* Banking sector gets ECB liquidity injection
* German two-year yields could dip negative, say strategists
* Analysts see slow healing process in money markets (Adds fresh quotes, updates prices)
By Marius Zaharia
LONDON, June 17 (Reuters) - German two-year bond yields traded near one-year lows on Tuesday, as the European Central Bank released tens of billions of euros into the euro zone banking sector, anchoring short-term interest rates around zero.
For the first time the ECB did not hold a weekly deposit tender to neutralise the effect of the bond purchases it made at the height of the crisis, effectively injecting back into the market the 108 billion it drained last week.
That was partly offset by banks taking less in one-week loans than last Tuesday at the ECB's regular offering of unlimited cash - 98 billion euros compared with 137 billion - but still represented a significant cash injection.
German two-year bond yields edged 2 basis points higher on the day to 0.047 percent, but were still close to the 0.027 percent hit on Monday, which was the lowest since the end of May 2013.
Shorter-dated bonds outperformed in a broader sell-off on Tuesday, which traders said was driven by fears the U.S. Federal Reserve may raise interest rates sooner than expected after consumer prices made their largest jump in more than a year.
Some analysts said that the ECB's liquidity injection could push two-year yields into negative territory, adding however that it would be only a temporary phenomenon as investors would eventually sell two-year bonds for longer-dated debt or paper from other issuers to get a positive return.
"The boost to excess liquidity in the system will compress rates but we are not really looking for significant negative yields," said Anton Heese, co-head of European interest rates strategy at Morgan Stanley.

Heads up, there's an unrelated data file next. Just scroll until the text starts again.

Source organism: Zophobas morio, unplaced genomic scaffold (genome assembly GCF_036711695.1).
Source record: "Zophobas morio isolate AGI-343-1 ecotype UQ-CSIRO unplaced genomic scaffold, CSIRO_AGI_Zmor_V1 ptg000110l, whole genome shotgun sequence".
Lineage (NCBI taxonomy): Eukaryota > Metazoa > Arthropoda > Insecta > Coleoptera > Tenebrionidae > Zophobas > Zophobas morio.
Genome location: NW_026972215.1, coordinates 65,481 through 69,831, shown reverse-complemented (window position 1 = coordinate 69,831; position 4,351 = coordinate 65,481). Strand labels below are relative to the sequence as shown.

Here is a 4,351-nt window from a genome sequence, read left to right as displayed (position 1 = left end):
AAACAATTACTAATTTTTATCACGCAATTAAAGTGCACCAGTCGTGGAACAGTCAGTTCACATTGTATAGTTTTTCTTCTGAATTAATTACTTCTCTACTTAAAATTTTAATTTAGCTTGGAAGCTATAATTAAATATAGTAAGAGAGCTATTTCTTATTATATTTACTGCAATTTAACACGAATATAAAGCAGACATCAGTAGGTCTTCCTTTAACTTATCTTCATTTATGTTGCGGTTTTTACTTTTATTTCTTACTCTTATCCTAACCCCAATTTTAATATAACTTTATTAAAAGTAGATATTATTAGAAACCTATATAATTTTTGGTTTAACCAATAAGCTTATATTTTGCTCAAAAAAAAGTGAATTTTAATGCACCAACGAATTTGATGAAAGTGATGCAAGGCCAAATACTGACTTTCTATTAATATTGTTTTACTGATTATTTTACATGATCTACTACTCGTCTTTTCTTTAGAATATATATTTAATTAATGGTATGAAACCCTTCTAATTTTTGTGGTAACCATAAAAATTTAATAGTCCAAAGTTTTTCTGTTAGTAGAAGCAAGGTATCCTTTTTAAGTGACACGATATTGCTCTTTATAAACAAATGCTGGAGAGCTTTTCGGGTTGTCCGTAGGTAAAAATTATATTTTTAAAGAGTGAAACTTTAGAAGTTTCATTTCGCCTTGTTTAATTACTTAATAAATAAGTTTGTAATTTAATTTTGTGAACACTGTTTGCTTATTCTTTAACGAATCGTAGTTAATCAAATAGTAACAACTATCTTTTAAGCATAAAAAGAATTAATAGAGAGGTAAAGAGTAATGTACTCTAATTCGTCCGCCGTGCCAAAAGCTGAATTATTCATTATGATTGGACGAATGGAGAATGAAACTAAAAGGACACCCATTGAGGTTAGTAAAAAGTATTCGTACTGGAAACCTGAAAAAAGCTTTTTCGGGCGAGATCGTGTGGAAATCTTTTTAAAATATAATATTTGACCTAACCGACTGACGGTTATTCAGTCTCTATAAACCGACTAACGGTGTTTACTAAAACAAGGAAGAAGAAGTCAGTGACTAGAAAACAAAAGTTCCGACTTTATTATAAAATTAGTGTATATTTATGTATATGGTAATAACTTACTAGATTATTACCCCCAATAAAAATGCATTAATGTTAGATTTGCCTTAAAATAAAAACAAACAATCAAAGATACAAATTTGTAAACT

"In the past when you have seen negative yields, it has been driven more by a safe haven bid rather than excess liquidity."
Germany and the Netherlands sold treasury bills at a negative yield on Monday, the direct result of the ECB cutting the rate it offers banks to keep their money in overnight deposits to minus 10 basis points.
The ECB's move is effectively penalising banks for not putting money to work. Negative T-bill yields mean governments will pay investors back less than they borrowed when the paper comes due.
Policymakers hope negative rates in time will force money out of the financial system and into the real economy. But some analysts remain pessimistic.
"If you don't want to lend money to businesses because you don't trust the economic viability of companies, you will not do it, no matter what incentives you get from the central bank," said Marius Daheim, chief strategist at Bayerische Landesbank.
"The credit channel is blocked ... People don't trust the economy because growth is feeble, inflation is low, household debt is pretty high and unemployment is high as well."
The fact that banks reduced their take-up by 40 billion euros just as the ECB injected nearly three times that sum in the market shows the bloc's banking system remains fragmented.
It means the ECB's cash withdrawals had mainly been funded by the higher-rated banks in the euro zone's healthier states, while lower-rated peripheral banks remain reliant on ECB liquidity. At the same time, money fails to flow smoothly from the core banks to the peripheral banks.
Negative deposit rates might in the future help reduce fragmentation, in a process that will lead to smaller ECB liquidity injections, shrinking the banking sector's spare cash and keeping money market rates positive.
"Some banks, maybe a small percentage, may decide to lend a bit more to the periphery. But we're talking about months, quarters, maybe a year," said Elwin de Groot, market economist at Rabobank. (Additional reporting by John Geddie; Editing by Nigel Stephenson and Mark Trevelyan)